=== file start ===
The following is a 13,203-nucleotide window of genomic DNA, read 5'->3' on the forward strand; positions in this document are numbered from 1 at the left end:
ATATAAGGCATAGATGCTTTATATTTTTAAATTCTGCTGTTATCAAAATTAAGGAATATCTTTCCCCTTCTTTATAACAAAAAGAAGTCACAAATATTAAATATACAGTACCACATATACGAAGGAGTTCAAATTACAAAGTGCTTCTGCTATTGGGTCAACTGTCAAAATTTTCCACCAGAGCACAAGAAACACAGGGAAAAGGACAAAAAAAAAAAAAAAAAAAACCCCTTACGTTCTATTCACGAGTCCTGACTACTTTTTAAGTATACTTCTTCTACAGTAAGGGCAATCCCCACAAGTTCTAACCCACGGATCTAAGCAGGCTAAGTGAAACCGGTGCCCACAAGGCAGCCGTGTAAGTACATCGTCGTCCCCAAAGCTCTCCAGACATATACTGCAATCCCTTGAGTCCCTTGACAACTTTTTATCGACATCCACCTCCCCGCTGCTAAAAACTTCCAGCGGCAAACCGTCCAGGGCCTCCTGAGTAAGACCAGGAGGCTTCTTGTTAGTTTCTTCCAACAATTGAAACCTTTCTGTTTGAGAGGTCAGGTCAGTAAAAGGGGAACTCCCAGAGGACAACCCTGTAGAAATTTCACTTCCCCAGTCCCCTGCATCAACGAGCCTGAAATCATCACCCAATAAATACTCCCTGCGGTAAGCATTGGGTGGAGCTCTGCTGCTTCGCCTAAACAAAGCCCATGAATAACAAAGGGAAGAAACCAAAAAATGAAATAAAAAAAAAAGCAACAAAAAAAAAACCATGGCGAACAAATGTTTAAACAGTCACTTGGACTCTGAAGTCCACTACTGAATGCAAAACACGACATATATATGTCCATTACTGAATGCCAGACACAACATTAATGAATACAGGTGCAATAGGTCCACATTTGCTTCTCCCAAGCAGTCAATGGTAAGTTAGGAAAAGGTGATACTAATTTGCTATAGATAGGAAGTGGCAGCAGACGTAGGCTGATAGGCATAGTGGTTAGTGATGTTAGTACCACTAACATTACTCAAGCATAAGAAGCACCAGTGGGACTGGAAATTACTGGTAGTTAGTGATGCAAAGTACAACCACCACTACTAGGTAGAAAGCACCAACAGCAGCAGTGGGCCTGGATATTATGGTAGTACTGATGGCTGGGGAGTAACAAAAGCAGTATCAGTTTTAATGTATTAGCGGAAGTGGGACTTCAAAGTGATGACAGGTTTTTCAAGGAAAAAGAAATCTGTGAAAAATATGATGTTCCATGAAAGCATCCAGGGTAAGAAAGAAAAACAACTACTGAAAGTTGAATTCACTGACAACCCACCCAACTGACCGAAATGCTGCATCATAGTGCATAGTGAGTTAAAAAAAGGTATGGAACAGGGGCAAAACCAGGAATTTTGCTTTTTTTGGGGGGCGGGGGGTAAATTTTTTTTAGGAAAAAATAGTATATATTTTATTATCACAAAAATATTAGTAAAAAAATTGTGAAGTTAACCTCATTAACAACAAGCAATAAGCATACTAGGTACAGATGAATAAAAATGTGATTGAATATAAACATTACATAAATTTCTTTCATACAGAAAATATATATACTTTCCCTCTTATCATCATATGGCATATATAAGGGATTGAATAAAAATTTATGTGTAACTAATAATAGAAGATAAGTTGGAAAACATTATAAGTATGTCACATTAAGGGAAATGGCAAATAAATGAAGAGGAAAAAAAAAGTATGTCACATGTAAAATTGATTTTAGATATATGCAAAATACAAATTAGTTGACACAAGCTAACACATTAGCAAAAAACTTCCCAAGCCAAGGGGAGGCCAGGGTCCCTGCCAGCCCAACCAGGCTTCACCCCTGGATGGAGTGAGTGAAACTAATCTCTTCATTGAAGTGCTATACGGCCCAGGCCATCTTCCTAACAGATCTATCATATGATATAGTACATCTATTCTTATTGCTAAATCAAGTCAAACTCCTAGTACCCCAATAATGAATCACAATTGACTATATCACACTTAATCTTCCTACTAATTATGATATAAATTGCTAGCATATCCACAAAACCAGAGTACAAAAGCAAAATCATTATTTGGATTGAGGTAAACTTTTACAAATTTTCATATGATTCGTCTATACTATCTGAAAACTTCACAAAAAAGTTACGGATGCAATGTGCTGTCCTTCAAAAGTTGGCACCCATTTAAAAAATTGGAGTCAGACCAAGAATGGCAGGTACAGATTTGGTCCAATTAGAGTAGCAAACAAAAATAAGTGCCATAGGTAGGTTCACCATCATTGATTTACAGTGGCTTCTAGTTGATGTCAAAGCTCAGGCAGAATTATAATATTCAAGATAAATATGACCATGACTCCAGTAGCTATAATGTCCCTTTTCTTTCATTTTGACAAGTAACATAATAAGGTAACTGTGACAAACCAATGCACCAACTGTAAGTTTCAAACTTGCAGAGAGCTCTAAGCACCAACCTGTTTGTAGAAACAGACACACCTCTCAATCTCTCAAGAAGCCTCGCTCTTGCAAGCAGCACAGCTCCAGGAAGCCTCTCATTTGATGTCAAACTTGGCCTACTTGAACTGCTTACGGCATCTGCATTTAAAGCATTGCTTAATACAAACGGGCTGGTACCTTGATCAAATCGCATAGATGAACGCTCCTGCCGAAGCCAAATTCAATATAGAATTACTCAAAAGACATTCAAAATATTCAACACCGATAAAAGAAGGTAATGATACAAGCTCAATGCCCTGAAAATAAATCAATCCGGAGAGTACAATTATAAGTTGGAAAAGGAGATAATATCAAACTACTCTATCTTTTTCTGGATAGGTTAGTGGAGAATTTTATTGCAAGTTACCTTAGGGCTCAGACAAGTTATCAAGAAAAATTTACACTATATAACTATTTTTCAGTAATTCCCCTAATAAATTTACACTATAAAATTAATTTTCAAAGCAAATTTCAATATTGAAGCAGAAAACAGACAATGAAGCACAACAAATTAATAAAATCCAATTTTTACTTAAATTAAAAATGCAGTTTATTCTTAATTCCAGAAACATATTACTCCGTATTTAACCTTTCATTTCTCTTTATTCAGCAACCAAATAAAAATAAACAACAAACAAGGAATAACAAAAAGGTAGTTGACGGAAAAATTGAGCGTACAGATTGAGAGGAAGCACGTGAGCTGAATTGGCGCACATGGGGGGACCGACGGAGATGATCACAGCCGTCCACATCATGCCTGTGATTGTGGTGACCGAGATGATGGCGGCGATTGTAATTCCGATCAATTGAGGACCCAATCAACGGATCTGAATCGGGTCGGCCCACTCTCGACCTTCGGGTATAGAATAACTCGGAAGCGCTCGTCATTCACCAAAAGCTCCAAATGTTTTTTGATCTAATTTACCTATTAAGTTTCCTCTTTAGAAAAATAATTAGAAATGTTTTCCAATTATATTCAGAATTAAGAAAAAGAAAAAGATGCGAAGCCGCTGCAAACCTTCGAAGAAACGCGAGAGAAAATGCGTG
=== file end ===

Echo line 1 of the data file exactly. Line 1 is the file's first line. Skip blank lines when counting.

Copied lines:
The following is a 13,203-nucleotide window of genomic DNA, read 5'->3' on the forward strand; positions in this document are numbered from 1 at the left end: